Commit 24d50a46 authored by Matthieu Schaller's avatar Matthieu Schaller
Browse files

Added the main equations for the gravity calculation to the theory file.


Former-commit-id: d283aa296f49349b3251390e4a260154375570ae
parent a81dc7ac
......@@ -168,22 +168,99 @@ This section describes the physics of the DM particles but as all particles are
apply to all four types.
\section{Particle definition}
Every particle contains the following information:
\begin{table}[h]
\centering
\begin{tabular}{|l|c|l|}
\hline
\textbf{Quantity} & \textbf{Symbol} & \textbf{Units} \\
\hline \hline
Position & $\vec{x}$ & $[m]$ \\
Velocity &$\vec{v}$ & $[m\cdot s^{-1}]$ \\
Acceleration &$\vec{a}$ & $[m\cdot s^{-2}]$ \\
Mass & $m$ & $[kg]$ \\
Softening length & $\epsilon$ & $[m]$ \\
Time step & $\Delta t$ & $[s]$ \\
Norm of old acceleration & $a_{old}$ & $[m\cdot s^{-2}]$ \\
\hline
\end{tabular}
\end{table}
In what follows, we will use $\vec{r}_{ij} = \vec{x_i} - \vec{x_j}$ and $\hat{r}_{ij} = \vec{r}_{ij}/|\vec{r}_{ij}|$
to simplify the notation.\\
In most calculations, the mass and softening length of the particles are constants for a given type of particles but
this is not true anymore when including the \eagle physics as the gas, star and BH particles will change mass over
time. In cosmological simulations, the softening length is a function of time.
\section{Gravity interactions}
The interaction is computed between all pairs of particles. The acceleration of particle $i$ due to one other particle
$j$ is given by:
\begin{equation}
\vec{a_i} = \left\lbrace \begin{array}{rcl}
\Bigg. G_N\dfrac{m_j}{|\vec{r}_{ij}|^3}\vec{r}_{ij}& \mbox{if} & \Big.\dfrac{|\vec{r}_{ij}|}{\epsilon}
\geq 1 \\
\Bigg. G_N\dfrac{m_j}{\epsilon^3}\phi\left(\frac{|\vec{r}_{ij}|}{\epsilon}\right)\vec{r}_{ij} & \mbox{if} &
\Big.\dfrac{|\vec{r}_{ij}|}{\epsilon} < 1 \\
\end{array}
\right.
\end{equation}
where the softened potential $\phi(u)$ is given by:
\begin{equation}
\phi(u) = \left\lbrace \begin{array}{rcl}
\frac{32}{3} - \frac{192}{5}u^2 + 32u^3& \mbox{if} & u < \Big.\frac{1}{2}\\
\frac{64}{3} - 48u + \frac{192}{5} u^2 - \frac{32}{3}u^3 - \frac{2}{30}\dfrac{1}{u^3}& \mbox{if} & \Big.u
\geq \frac{1}{2}\\
\end{array}
\right.
\end{equation}
and $G_N$ is Newton's constant for gravity. The softening length used in this equation is the maximum of the softening
length of both particles, i.e. $\epsilon = \max(\epsilon_i, \epsilon_j)$. Notice that this softened potential is
derived from the smoothing kernel used in the SPH part of the calculation with a smoothing length $h=1.4\epsilon$. This
corresponds to a Plummer sphere of size $\epsilon$. \\
\textcolor{red}{This is the softening potential used in GADGET. There is something weird about this function that I want
to check but for now it should be sufficient.}\\
The maximal time step a particle is allowed to have is related to the acceleration by:
\begin{equation}
\Delta t_i = \sqrt{\frac{2\eta \epsilon_i}{|\vec{a_i}|}}
\end{equation}
where $\eta$ is some accuracy constant which generally takes a value around $\eta \approx 0.025$.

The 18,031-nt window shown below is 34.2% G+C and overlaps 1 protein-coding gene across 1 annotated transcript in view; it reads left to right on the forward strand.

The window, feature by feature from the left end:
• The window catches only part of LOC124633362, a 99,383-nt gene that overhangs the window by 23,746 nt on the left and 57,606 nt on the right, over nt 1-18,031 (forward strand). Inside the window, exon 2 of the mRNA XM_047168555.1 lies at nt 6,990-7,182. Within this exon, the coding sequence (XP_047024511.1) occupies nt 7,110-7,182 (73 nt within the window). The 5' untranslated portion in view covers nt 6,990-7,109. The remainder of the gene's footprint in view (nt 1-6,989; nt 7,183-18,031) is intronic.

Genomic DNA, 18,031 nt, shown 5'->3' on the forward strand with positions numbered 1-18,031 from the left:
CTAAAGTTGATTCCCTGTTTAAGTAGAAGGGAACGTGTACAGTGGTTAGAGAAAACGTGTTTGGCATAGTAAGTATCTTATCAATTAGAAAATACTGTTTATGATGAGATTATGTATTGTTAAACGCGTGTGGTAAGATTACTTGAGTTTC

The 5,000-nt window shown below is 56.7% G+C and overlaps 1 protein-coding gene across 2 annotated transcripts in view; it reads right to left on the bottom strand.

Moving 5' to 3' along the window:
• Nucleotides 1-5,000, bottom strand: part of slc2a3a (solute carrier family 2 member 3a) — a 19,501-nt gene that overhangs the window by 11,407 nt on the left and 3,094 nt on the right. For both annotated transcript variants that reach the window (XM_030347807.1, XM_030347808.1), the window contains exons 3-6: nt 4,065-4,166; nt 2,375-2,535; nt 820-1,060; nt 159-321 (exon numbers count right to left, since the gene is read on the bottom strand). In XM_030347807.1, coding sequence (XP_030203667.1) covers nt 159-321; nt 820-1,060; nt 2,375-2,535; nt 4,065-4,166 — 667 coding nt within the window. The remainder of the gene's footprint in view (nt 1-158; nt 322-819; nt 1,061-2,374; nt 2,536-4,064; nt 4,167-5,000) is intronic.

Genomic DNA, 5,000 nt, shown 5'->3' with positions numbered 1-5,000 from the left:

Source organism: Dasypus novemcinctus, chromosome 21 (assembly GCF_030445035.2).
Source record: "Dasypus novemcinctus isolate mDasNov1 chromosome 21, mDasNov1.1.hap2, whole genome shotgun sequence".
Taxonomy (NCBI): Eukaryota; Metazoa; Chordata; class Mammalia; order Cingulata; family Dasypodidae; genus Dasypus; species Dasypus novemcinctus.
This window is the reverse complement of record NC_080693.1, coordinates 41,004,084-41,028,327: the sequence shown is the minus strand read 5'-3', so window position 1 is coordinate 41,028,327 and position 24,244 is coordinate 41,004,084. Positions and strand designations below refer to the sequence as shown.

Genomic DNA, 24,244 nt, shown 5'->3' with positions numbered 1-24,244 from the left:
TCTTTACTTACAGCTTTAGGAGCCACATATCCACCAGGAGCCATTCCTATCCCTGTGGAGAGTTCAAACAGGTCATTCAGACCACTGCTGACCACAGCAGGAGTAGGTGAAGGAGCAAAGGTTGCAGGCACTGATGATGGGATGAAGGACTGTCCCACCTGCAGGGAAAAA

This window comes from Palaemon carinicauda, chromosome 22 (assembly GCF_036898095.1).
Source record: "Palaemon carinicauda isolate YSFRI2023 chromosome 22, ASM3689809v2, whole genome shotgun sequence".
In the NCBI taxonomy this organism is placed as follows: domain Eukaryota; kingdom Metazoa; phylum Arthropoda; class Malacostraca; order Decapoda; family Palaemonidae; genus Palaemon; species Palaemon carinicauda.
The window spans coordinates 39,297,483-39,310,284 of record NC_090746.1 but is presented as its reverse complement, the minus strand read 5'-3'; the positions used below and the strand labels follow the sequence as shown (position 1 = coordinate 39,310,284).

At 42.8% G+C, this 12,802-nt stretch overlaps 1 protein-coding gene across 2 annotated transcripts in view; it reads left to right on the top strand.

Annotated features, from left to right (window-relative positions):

\section{Periodic boundary conditions}
In most cases, the simulations are run with periodic boundary conditions. The simplest way to treat the formally
infinite number of interactions in a tree code is to use the Ewald summation technique. In this case, the acceleration
of a particle gets a new term:
\begin{equation}
\vec{a_i} = \vec{a_i} + \sum_j m_j \vec{f}_c(\vec{r}_{ij}).
\end{equation}
The correction terms $\vec{f}_c$ are expensive to compute but are constant in time and only depend on the distance
between the particles. This means that the values can be pre-computed and stored in a table. A simple 3D interpolation
of the values in this table is then used when actually computing the force. \gadget and other code use a $64^3$
elements table representing one octant. The other ones can be obtained thanks to the symmetry properties of the term. \\
\textcolor{red}{Add here the calculation of the Ewald correction table.}\\
\section{Fast Multipole Method}
\textcolor{red}{To be done.}
......@@ -194,6 +271,8 @@ apply to all four types.
\chapter{Gas particles - SPH}
\label{chap:SPH}
This chapter presents the equations used to simulate gas interactions.
\section{Particle definition}
Every particle contains the following information:
......@@ -217,10 +296,9 @@ Every particle contains the following information:
Time step & Secondary & $\Delta t$ & $[s]$ \\
Signal velocity & Secondary & $v_{sig}$& $[m\cdot s^{-1}]$ \\
\hline
Artificial viscosity & Primary & $\alpha$ & $[-]$\\
Artificial conductivity & Primary & $\alpha_u$ & $[-]$\\
Velocity curl & Secondary & $\nabla\times \vec{v}$ & $[s^{-1}]$ \\
Velocity divergence & Secondary & $\nabla\cdot \vec{v}$ & $[s^{-1}]$ \\
Internal energy Laplacian & Secondary & $\nabla u$ & $[m\cdot s^{-2}]$\\
Balsara switch & Secondary & $f$ & $[-]$ \\
\hline
\end{tabular}
\end{table}
......@@ -231,12 +309,6 @@ ones are computed from secondary ones in another loop (force loop). \\
For optimisation purposes, any function of these quantities could be stored. For instance, $1/h$ instead of $h$ or
$\frac{P}{\rho\Omega}$ instead of $\Omega$ may be options worth exploring. \\
The four quantities in the second part of the table are used in improved state-of-the-art implementations of SPH. In a
first approximation, they can be neglected. \\
In what follows, we will use $\vec{r}_{ij} = \vec{x_i} - \vec{x_j}$ and $\hat{r}_{ij} = \vec{r}_{ij}/|\vec{r}_{ij}|$
to simplify the notation.
\section{Kernel function}
The kernel function can always be decomposed as:
......
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